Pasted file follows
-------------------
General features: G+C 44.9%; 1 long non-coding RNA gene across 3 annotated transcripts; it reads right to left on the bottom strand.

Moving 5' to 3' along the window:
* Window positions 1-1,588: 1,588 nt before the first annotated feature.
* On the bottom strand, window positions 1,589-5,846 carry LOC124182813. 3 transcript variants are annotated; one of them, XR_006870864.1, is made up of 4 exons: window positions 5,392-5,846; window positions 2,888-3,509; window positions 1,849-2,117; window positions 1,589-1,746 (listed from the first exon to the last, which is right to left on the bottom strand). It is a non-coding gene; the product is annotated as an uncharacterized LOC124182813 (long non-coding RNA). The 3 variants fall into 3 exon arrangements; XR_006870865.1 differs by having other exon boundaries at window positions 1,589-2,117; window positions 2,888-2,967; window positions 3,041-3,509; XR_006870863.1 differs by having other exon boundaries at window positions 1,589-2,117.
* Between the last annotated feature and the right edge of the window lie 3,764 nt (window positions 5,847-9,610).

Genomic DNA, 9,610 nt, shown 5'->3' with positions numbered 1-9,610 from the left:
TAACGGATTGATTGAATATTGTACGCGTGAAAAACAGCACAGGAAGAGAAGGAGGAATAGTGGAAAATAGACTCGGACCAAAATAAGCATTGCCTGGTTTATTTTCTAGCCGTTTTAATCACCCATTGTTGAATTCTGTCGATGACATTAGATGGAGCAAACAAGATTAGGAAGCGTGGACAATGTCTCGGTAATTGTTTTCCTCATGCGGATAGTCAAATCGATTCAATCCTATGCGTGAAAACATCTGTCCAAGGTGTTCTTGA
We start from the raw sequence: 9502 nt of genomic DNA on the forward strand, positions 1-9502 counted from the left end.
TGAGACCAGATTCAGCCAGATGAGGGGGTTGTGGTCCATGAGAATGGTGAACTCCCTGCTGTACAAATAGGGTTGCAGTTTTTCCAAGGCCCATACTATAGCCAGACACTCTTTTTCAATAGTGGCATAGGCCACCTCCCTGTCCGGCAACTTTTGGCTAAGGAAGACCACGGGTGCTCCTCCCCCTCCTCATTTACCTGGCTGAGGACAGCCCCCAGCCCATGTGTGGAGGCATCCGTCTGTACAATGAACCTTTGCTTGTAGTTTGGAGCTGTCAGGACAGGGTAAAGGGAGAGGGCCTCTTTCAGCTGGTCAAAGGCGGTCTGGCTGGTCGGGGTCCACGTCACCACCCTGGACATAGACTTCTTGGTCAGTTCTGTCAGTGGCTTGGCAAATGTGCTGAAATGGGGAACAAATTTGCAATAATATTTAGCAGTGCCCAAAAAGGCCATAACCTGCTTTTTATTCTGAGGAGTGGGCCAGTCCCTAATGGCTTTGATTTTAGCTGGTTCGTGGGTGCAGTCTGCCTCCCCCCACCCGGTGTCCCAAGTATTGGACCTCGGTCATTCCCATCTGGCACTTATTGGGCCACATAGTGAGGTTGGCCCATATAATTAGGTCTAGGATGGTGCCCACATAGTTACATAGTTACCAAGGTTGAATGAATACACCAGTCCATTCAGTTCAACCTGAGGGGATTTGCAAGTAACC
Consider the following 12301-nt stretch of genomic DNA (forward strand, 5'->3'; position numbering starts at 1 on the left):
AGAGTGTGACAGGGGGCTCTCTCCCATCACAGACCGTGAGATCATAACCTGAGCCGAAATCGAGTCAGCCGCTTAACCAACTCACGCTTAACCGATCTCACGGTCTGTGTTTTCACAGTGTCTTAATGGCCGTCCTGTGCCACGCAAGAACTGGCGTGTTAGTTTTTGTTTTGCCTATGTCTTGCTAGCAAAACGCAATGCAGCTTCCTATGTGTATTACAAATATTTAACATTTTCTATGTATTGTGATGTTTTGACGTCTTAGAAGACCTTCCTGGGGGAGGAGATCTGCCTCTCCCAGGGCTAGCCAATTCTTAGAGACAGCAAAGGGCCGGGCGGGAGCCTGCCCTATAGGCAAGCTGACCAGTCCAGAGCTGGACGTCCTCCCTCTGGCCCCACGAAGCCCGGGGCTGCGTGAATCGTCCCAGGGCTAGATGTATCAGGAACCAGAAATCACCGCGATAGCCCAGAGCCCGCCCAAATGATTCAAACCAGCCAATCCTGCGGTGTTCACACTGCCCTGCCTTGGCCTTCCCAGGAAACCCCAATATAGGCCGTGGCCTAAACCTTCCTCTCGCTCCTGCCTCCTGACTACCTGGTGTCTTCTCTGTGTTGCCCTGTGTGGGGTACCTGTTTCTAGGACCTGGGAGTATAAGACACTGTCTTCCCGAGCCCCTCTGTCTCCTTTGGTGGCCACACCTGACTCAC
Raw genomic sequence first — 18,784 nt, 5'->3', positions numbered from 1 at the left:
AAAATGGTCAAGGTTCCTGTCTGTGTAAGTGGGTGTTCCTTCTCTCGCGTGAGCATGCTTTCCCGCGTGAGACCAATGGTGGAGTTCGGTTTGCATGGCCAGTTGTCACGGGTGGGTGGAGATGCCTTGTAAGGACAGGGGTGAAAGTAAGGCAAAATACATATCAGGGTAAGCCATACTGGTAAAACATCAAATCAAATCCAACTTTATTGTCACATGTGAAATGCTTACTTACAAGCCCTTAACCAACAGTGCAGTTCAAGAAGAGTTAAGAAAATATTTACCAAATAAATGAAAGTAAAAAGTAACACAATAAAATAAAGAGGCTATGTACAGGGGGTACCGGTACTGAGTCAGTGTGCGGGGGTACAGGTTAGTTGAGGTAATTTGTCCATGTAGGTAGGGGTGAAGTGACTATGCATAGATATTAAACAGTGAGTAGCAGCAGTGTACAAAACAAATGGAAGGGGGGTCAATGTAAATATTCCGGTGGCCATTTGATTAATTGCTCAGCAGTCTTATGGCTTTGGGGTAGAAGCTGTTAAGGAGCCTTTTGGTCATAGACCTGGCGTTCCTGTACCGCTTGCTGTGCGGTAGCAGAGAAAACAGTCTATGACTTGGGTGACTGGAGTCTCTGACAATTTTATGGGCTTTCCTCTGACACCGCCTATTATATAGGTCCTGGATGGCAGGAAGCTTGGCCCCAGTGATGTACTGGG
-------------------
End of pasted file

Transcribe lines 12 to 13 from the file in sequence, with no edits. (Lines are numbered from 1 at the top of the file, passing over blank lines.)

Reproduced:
Raw genomic sequence first — 18,784 nt, 5'->3', positions numbered from 1 at the left:
AAAATGGTCAAGGTTCCTGTCTGTGTAAGTGGGTGTTCCTTCTCTCGCGTGAGCATGCTTTCCCGCGTGAGACCAATGGTGGAGTTCGGTTTGCATGGCCAGTTGTCACGGGTGGGTGGAGATGCCTTGTAAGGACAGGGGTGAAAGTAAGGCAAAATACATATCAGGGTAAGCCATACTGGTAAAACATCAAATCAAATCCAACTTTATTGTCACATGTGAAATGCTTACTTACAAGCCCTTAACCAACAGTGCAGTTCAAGAAGAGTTAAGAAAATATTTACCAAATAAATGAAAGTAAAAAGTAACACAATAAAATAAAGAGGCTATGTACAGGGGGTACCGGTACTGAGTCAGTGTGCGGGGGTACAGGTTAGTTGAGGTAATTTGTCCATGTAGGTAGGGGTGAAGTGACTATGCATAGATATTAAACAGTGAGTAGCAGCAGTGTACAAAACAAATGGAAGGGGGGTCAATGTAAATATTCCGGTGGCCATTTGATTAATTGCTCAGCAGTCTTATGGCTTTGGGGTAGAAGCTGTTAAGGAGCCTTTTGGTCATAGACCTGGCGTTCCTGTACCGCTTGCTGTGCGGTAGCAGAGAAAACAGTCTATGACTTGGGTGACTGGAGTCTCTGACAATTTTATGGGCTTTCCTCTGACACCGCCTATTATATAGGTCCTGGATGGCAGGAAGCTTGGCCCCAGTGATGTACTGGG